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for the older houses cools to lukewarm, no one is suggesting that the municipality can abandon the street. Not only does the street need
resurfacing, but about now, those 50-year-old sidewalks are looking pretty decrepit, if you're so lucky as to have any sidewalks. And your street lighting--well, sometimes it works, sometimes it doesn't. The developer at the edge of the urbanized area, developing on greenfields (areas that
have not been developed for urban use previously), has to install new streets and new sewer and electrical and cable TV lines. Never mind that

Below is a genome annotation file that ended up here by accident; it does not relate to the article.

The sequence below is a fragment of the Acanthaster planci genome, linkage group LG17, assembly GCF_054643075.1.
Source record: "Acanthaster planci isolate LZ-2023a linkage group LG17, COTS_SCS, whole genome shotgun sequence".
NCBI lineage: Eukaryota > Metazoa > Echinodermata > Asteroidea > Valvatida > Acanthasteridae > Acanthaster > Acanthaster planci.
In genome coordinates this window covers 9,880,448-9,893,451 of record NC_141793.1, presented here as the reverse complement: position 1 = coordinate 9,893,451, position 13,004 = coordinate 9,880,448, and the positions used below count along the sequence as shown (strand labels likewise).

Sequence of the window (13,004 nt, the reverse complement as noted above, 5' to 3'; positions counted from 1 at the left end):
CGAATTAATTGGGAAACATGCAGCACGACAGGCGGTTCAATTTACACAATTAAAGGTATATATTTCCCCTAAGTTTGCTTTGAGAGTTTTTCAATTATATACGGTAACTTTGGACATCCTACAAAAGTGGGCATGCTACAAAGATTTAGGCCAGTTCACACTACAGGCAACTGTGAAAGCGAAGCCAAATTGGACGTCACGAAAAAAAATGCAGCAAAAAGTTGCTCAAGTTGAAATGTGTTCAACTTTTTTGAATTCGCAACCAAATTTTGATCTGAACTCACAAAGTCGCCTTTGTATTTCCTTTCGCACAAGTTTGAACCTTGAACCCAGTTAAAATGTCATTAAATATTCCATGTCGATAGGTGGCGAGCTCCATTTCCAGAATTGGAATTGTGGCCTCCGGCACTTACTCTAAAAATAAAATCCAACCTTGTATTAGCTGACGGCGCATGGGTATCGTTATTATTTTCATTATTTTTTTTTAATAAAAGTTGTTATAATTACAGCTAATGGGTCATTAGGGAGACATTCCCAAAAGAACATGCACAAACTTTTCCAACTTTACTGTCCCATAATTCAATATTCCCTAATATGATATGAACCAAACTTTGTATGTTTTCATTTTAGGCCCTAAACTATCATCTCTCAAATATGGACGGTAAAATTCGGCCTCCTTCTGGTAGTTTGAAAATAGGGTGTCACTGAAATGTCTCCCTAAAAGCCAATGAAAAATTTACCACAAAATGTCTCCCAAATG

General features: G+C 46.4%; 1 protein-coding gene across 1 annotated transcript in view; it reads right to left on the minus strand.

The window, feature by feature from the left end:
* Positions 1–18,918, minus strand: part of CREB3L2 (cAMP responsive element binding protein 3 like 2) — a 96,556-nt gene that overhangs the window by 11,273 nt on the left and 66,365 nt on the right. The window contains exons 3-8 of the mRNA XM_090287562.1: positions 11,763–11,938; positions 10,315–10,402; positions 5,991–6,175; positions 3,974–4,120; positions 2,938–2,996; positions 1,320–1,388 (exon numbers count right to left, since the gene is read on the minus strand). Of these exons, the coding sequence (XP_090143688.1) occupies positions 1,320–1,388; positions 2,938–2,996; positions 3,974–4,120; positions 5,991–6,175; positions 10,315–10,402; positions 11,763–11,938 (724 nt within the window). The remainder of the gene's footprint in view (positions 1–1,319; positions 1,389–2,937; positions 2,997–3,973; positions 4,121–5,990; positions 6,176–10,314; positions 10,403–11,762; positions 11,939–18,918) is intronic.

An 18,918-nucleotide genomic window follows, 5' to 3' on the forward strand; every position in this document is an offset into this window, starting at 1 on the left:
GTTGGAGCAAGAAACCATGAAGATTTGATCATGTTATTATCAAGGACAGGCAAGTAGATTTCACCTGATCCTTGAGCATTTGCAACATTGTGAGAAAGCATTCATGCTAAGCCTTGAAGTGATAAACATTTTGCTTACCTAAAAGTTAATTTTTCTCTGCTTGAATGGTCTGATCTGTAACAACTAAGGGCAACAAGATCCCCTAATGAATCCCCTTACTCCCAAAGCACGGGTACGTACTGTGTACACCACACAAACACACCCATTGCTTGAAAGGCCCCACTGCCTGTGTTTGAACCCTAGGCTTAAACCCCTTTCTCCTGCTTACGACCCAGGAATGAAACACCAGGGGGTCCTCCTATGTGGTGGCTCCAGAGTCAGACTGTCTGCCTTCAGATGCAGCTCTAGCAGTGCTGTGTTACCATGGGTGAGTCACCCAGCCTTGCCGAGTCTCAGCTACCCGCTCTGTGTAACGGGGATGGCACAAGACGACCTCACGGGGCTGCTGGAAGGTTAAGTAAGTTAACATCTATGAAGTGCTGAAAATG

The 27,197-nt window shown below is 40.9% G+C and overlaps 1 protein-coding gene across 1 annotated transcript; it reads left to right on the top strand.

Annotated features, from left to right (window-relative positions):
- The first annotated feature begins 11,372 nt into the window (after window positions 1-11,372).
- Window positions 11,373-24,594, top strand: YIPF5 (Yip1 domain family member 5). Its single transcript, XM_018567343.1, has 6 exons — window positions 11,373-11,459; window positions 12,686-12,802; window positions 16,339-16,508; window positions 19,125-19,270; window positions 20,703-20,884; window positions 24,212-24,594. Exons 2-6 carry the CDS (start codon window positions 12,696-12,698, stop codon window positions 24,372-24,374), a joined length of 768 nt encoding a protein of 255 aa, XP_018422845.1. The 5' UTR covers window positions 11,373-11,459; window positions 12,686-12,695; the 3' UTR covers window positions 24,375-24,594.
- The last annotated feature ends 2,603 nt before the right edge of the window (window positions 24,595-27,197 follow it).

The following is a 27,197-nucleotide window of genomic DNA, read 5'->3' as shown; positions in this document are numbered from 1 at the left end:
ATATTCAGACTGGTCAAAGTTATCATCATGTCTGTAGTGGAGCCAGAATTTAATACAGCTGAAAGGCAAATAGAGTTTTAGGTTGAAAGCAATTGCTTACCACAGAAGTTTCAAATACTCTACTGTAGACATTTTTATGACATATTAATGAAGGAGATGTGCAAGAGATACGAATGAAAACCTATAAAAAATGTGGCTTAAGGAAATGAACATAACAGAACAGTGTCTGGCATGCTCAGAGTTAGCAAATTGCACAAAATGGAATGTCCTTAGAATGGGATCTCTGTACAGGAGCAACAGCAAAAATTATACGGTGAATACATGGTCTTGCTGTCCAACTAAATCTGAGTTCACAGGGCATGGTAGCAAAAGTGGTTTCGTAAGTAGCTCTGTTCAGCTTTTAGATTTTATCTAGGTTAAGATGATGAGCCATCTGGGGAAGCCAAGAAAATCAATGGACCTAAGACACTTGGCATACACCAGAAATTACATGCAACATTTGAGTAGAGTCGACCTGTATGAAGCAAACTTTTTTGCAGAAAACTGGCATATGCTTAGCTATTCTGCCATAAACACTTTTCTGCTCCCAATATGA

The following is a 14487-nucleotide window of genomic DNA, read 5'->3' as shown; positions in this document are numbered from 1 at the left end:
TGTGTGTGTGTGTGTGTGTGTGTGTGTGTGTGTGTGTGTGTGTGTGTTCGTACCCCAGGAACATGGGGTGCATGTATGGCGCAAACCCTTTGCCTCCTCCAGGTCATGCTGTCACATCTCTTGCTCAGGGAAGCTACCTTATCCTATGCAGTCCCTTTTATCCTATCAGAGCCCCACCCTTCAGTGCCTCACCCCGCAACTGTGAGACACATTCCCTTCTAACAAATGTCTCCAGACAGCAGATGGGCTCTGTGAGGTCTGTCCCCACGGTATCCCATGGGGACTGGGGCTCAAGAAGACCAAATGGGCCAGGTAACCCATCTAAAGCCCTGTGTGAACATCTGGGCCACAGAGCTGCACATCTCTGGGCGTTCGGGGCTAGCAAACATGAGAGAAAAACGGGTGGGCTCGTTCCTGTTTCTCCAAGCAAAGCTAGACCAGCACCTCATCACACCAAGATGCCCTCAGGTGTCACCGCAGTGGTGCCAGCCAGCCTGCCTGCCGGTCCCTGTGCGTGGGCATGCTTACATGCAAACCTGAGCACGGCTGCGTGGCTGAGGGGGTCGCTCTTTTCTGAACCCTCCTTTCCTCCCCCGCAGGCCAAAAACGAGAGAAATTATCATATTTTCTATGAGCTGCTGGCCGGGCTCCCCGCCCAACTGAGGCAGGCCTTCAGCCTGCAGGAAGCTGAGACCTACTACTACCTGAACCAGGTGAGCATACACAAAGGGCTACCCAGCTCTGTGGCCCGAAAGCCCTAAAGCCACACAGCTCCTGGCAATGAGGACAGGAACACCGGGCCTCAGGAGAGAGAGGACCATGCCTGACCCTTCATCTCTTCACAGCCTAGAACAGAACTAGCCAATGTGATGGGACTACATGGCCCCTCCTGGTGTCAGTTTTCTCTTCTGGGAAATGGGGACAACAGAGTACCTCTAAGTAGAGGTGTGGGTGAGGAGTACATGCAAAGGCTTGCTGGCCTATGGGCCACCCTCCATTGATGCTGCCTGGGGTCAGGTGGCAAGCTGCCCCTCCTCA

these utilities already are available closer to the center of the city in a neighborhood whose housing stock has become slightly dated. It's just
easier to develop new housing. And buyers prefer it, at least if they have few other choices that fit their lifestyle. The inefficiency of these effects
of urban sprawl to the public sector--and therefore to you, the taxpayers--tends to be masked because the municipality building the new
infrastructure tends t...
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